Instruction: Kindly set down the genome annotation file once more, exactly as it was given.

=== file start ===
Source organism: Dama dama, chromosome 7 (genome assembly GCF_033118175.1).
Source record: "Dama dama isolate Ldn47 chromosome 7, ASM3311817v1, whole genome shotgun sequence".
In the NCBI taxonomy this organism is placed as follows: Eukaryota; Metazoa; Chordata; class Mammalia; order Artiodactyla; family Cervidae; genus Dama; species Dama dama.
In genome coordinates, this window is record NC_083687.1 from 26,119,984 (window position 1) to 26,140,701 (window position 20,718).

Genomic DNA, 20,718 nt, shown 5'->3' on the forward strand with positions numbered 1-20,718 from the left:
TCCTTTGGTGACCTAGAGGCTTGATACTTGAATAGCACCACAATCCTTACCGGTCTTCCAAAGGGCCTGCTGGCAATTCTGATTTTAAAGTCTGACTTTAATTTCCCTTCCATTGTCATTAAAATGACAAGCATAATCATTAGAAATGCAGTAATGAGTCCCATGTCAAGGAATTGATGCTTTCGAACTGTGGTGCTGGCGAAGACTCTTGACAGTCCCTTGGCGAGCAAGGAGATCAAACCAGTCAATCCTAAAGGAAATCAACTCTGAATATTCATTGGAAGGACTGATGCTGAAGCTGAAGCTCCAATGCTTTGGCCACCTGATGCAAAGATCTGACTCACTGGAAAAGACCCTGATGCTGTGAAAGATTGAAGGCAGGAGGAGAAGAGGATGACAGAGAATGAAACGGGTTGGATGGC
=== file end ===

Source organism: Dama dama, chromosome 7 (genome assembly GCF_033118175.1).
Source record: "Dama dama isolate Ldn47 chromosome 7, ASM3311817v1, whole genome shotgun sequence".
In the NCBI taxonomy this organism is placed as follows: Eukaryota; Metazoa; Chordata; class Mammalia; order Artiodactyla; family Cervidae; genus Dama; species Dama dama.
In genome coordinates, this window is record NC_083687.1 from 26,119,984 (window position 1) to 26,140,701 (window position 20,718).

Genomic DNA, 20,718 nt, shown 5'->3' on the forward strand with positions numbered 1-20,718 from the left:
TCCTTTGGTGACCTAGAGGCTTGATACTTGAATAGCACCACAATCCTTACCGGTCTTCCAAAGGGCCTGCTGGCAATTCTGATTTTAAAGTCTGACTTTAATTTCCCTTCCATTGTCATTAAAATGACAAGCATAATCATTAGAAATGCAGTAATGAGTCCCATGTCAAGGAATTGATGCTTTCGAACTGTGGTGCTGGCGAAGACTCTTGACAGTCCCTTGGCGAGCAAGGAGATCAAACCAGTCAATCCTAAAGGAAATCAACTCTGAATATTCATTGGAAGGACTGATGCTGAAGCTGAAGCTCCAATGCTTTGGCCACCTGATGCAAAGATCTGACTCACTGGAAAAGACCCTGATGCTGTGAAAGATTGAAGGCAGGAGGAGAAGAGGATGACAGAGAATGAAACGGGTTGGATGGC